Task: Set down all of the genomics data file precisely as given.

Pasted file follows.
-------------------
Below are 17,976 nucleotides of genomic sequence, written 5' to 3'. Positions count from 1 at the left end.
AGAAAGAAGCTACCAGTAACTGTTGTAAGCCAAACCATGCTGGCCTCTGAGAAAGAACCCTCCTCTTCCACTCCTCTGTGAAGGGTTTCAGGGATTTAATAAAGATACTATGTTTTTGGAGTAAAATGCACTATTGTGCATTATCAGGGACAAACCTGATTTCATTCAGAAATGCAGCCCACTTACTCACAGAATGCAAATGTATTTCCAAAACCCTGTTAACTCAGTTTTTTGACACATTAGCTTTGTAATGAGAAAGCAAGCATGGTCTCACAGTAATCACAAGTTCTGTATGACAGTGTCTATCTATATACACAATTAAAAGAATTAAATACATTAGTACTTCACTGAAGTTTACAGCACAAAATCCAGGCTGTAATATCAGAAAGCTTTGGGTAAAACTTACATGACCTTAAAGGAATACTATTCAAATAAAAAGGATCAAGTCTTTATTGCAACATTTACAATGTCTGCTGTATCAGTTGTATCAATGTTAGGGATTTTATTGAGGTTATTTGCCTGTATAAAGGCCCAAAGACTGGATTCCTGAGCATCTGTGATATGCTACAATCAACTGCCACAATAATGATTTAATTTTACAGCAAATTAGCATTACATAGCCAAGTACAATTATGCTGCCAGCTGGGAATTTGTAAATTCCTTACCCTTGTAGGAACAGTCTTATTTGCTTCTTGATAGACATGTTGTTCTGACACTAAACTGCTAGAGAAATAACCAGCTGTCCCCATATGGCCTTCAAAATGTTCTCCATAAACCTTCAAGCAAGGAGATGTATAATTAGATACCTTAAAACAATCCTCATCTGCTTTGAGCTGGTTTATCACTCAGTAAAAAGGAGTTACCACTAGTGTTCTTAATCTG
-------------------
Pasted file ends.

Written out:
Below are 17,976 nucleotides of genomic sequence, written 5' to 3'. Positions count from 1 at the left end.
AGAAAGAAGCTACCAGTAACTGTTGTAAGCCAAACCATGCTGGCCTCTGAGAAAGAACCCTCCTCTTCCACTCCTCTGTGAAGGGTTTCAGGGATTTAATAAAGATACTATGTTTTTGGAGTAAAATGCACTATTGTGCATTATCAGGGACAAACCTGATTTCATTCAGAAATGCAGCCCACTTACTCACAGAATGCAAATGTATTTCCAAAACCCTGTTAACTCAGTTTTTTGACACATTAGCTTTGTAATGAGAAAGCAAGCATGGTCTCACAGTAATCACAAGTTCTGTATGACAGTGTCTATCTATATACACAATTAAAAGAATTAAATACATTAGTACTTCACTGAAGTTTACAGCACAAAATCCAGGCTGTAATATCAGAAAGCTTTGGGTAAAACTTACATGACCTTAAAGGAATACTATTCAAATAAAAAGGATCAAGTCTTTATTGCAACATTTACAATGTCTGCTGTATCAGTTGTATCAATGTTAGGGATTTTATTGAGGTTATTTGCCTGTATAAAGGCCCAAAGACTGGATTCCTGAGCATCTGTGATATGCTACAATCAACTGCCACAATAATGATTTAATTTTACAGCAAATTAGCATTACATAGCCAAGTACAATTATGCTGCCAGCTGGGAATTTGTAAATTCCTTACCCTTGTAGGAACAGTCTTATTTGCTTCTTGATAGACATGTTGTTCTGACACTAAACTGCTAGAGAAATAACCAGCTGTCCCCATATGGCCTTCAAAATGTTCTCCATAAACCTTCAAGCAAGGAGATGTATAATTAGATACCTTAAAACAATCCTCATCTGCTTTGAGCTGGTTTATCACTCAGTAAAAAGGAGTTACCACTAGTGTTCTTAATCTG